It’s a scary world out there, we know. You’ve been blessed with this amazing body that can do and overcome so many things. And that body sometimes gets cancer, but thankfully testicular cancer is highly survivable. In those unfortunate cases, surgical removal of a testicle overrun with cancer may be the only valid option. Thankfully, you’ve been outfitted with a pair, and many survivors live long and happy lives and are able to have loads of children from just one powerhouse ball.
So you’ve given yourself an exam and something’s not right. Nervous? That’s perfectly understandable, but it’s nothing to be ashamed of; it’s extremely common among young people, remember? Before you jump to conclusions, however, it may be a good idea to have a doctor take a look at what’s going on down there. There are many tests which can be done to determine whether or not you have one of the most treatable diseases in the cancer world. The following are some of the tests that can help determine your prognosis.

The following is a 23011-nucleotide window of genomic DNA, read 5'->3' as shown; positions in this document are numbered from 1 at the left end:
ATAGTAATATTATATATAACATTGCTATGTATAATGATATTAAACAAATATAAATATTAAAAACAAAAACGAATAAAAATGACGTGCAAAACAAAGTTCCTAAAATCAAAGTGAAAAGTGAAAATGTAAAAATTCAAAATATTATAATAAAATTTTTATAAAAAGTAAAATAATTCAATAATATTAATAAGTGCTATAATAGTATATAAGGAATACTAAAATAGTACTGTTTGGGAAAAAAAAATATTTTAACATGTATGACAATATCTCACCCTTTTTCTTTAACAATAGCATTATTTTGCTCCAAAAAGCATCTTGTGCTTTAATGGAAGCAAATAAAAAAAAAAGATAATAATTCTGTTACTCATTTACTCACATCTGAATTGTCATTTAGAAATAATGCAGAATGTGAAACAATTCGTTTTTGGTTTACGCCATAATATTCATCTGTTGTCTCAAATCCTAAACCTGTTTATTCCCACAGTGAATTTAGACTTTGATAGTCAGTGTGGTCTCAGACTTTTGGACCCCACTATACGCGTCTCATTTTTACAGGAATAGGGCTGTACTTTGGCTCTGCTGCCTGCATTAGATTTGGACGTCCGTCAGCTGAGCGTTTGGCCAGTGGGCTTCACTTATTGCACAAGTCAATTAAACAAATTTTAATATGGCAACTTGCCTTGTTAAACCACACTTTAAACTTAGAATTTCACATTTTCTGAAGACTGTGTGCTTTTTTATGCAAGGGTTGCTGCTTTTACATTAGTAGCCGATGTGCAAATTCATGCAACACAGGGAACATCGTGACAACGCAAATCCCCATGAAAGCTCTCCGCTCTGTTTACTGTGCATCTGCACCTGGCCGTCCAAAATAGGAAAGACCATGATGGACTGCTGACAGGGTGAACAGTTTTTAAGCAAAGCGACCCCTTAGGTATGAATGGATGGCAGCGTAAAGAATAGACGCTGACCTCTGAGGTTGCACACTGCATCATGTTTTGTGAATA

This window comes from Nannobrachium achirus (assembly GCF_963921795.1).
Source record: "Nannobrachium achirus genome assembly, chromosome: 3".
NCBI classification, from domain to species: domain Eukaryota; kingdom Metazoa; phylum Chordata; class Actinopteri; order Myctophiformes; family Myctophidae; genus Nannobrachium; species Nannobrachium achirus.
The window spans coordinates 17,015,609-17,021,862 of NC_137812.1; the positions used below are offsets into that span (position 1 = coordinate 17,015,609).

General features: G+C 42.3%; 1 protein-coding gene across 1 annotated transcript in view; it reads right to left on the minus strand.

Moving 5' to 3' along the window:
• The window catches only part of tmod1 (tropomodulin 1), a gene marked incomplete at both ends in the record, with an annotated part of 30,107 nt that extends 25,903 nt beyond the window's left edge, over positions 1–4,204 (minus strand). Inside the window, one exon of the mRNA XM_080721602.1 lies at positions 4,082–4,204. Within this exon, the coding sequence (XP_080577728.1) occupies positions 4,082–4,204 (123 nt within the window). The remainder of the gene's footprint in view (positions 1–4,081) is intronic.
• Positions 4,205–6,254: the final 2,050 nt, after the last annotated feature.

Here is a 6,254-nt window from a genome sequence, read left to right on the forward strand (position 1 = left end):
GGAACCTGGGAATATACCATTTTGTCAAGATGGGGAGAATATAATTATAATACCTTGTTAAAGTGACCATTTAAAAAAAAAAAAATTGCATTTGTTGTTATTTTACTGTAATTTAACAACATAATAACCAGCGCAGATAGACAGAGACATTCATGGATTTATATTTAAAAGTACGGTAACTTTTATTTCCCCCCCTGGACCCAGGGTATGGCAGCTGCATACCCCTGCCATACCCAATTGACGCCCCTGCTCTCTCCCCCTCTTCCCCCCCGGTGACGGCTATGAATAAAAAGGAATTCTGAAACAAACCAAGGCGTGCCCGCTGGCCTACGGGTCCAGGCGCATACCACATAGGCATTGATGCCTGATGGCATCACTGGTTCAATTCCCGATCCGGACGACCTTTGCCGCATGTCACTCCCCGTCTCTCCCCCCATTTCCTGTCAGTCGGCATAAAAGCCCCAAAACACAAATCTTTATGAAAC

Ultrasound (not just for babies): this test is very popular because it’s relatively safe; it uses no radiation. Just like a bat flying in the night, ultrasound tests use sound waves to produce a layout of your internal organs. The emitting sound waves are produced by a transducer, bounce off of the surface of your inner workings, and a computer uses that information to construct a image of your testicle. Some images can even tell doctors whether or not the lump is benign (pretty safe) or malignant (less safe).
Simple blood testing: slightly more invasive, blood testing can tell doctors whether or not testicular cancer is present based on the level of certain proteins (sometimes called “tumor markers”). A significant increase in these proteins can also point to how much cancer may be present.
Surgery: if the doctor believes the testicle is afflicted, they may opt for the surgical removal of the testicle along with the spermatic cord. The spermatic cord houses lymphs vessels that in many cases act as a cancer highway, leading the cancer from the testicle to spread into other areas of the body. Once removed, the specimen is sent for further testing to conclude what type of testicular cancer is present and whether or not it may have spread to other areas of the body. This could lead to further testing to make sure you’re in the clear.